In my practice, I see many people with movement dysfunction related to compensation or disuse causing problem with radiating pain. After applying the technique on related nerve, I can progress the movement retraining more efficiently and effectively. I also find that after applying the technique on indicated structure, it is easier to perform soft tissue release. The course has enable me the skill to release the local nerve restriction or fixation, and enhance me with the knowledge to identify and restore the global dysfunctional patterns that causes many functional limitations.
I highly recommend this course as it offers a sophisticated approach to use as an integration to my current manual and movement practice. Very modest and effective technique to apply easily.”
Choong Li Sann, PT
NM1 provides an explanation to the clinical manifestations of whiplash injury in a logical manner. It also helps me to understand the biomechanics physiology effects of a mechanical trauma. I find some of the techniques helpful in ameliorating the pain experienced by clients with whiplash injury.
TS Ng, PT
“I have completed NM1 – 4 and have been using the techniques learnt extensively in my work. Recently I treated an 68 year old client with osteoarthritis. Her pain had worsened after a holiday where she walked too much. Her right knee extension range of motion was limited to -8o. There was also much tension over the Popliteus Fossa. After a session of Neural Manipulation on the Tibial Nerve, the knee was able to achieve -3o knee extension range of motion. She was able to walk out of the clinic without pain. After a 2nd session, she was able to gain full knee range of motion and there was no pain in her knee. The fascia of the Tibial nerve had caused much restriction which prevent the knee from attaining full knee extension.”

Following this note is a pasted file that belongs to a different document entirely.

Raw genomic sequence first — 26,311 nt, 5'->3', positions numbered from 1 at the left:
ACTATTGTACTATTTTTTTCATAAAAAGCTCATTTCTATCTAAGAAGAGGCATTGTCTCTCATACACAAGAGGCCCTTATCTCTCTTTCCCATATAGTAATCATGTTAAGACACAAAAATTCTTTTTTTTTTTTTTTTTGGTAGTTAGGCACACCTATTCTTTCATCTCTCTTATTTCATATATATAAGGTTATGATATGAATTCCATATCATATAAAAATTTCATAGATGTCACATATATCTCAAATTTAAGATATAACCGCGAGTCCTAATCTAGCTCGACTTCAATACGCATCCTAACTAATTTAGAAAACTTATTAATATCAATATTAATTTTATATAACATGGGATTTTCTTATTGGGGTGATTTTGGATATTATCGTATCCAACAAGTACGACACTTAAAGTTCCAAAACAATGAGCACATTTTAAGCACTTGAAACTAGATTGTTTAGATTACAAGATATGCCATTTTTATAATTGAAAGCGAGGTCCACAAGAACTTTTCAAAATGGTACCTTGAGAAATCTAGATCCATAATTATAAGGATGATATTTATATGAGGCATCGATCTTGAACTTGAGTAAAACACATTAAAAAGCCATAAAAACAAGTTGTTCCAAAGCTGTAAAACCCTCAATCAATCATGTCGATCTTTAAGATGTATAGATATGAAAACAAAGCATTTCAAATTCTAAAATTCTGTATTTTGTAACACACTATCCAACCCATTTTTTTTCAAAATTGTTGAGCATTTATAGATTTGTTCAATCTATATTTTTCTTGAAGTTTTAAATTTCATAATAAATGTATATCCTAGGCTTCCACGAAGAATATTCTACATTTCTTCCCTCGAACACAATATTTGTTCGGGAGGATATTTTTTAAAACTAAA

Gigi Kuwan, PT
“Studying NM techniques has been an invaluable experience which has given me additional abilities that allow me, as a practitioner, to work more holistically.
The NM techniques themselves are simple yet effective and based on sound anatomical principles.
The neuro-muscular treatment approach bridges nicely the disciplines of craniofacial-sacral techniques and visceral techniques with the musculoskeletal system, working together to create a seamless treatment experience for my patients.”
Richard de Barry, Osteopath